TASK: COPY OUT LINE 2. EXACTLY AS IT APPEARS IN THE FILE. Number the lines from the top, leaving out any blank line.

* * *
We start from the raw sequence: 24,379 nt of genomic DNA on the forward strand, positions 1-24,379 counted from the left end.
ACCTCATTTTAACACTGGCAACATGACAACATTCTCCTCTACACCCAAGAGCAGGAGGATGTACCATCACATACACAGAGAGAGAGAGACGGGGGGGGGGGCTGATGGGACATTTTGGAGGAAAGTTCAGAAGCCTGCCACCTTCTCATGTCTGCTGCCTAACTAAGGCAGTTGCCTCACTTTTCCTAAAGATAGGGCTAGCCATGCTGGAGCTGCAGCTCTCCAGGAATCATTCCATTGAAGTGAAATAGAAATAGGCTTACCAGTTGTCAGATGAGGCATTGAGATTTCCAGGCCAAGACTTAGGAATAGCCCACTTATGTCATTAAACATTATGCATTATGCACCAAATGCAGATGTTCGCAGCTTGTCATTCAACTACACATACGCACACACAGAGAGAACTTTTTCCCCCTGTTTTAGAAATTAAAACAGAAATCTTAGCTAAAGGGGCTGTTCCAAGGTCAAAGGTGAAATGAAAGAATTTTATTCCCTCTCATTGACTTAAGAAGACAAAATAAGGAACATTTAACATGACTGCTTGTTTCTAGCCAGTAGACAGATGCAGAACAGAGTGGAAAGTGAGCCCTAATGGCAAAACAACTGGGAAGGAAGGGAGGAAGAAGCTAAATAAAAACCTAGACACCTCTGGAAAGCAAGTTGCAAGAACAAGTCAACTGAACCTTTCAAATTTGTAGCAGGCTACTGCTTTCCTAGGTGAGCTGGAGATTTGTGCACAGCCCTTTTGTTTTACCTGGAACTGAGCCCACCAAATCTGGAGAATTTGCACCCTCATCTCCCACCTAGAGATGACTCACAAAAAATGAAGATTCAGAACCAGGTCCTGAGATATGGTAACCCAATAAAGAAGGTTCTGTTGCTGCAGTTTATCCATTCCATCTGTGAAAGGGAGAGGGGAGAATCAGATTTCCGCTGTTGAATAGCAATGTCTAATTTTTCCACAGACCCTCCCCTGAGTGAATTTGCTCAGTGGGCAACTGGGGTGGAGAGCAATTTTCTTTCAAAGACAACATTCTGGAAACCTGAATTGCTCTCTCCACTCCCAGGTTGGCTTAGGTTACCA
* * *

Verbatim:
ACCTCATTTTAACACTGGCAACATGACAACATTCTCCTCTACACCCAAGAGCAGGAGGATGTACCATCACATACACAGAGAGAGAGAGACGGGGGGGGGGGCTGATGGGACATTTTGGAGGAAAGTTCAGAAGCCTGCCACCTTCTCATGTCTGCTGCCTAACTAAGGCAGTTGCCTCACTTTTCCTAAAGATAGGGCTAGCCATGCTGGAGCTGCAGCTCTCCAGGAATCATTCCATTGAAGTGAAATAGAAATAGGCTTACCAGTTGTCAGATGAGGCATTGAGATTTCCAGGCCAAGACTTAGGAATAGCCCACTTATGTCATTAAACATTATGCATTATGCACCAAATGCAGATGTTCGCAGCTTGTCATTCAACTACACATACGCACACACAGAGAGAACTTTTTCCCCCTGTTTTAGAAATTAAAACAGAAATCTTAGCTAAAGGGGCTGTTCCAAGGTCAAAGGTGAAATGAAAGAATTTTATTCCCTCTCATTGACTTAAGAAGACAAAATAAGGAACATTTAACATGACTGCTTGTTTCTAGCCAGTAGACAGATGCAGAACAGAGTGGAAAGTGAGCCCTAATGGCAAAACAACTGGGAAGGAAGGGAGGAAGAAGCTAAATAAAAACCTAGACACCTCTGGAAAGCAAGTTGCAAGAACAAGTCAACTGAACCTTTCAAATTTGTAGCAGGCTACTGCTTTCCTAGGTGAGCTGGAGATTTGTGCACAGCCCTTTTGTTTTACCTGGAACTGAGCCCACCAAATCTGGAGAATTTGCACCCTCATCTCCCACCTAGAGATGACTCACAAAAAATGAAGATTCAGAACCAGGTCCTGAGATATGGTAACCCAATAAAGAAGGTTCTGTTGCTGCAGTTTATCCATTCCATCTGTGAAAGGGAGAGGGGAGAATCAGATTTCCGCTGTTGAATAGCAATGTCTAATTTTTCCACAGACCCTCCCCTGAGTGAATTTGCTCAGTGGGCAACTGGGGTGGAGAGCAATTTTCTTTCAAAGACAACATTCTGGAAACCTGAATTGCTCTCTCCACTCCCAGGTTGGCTTAGGTTACCA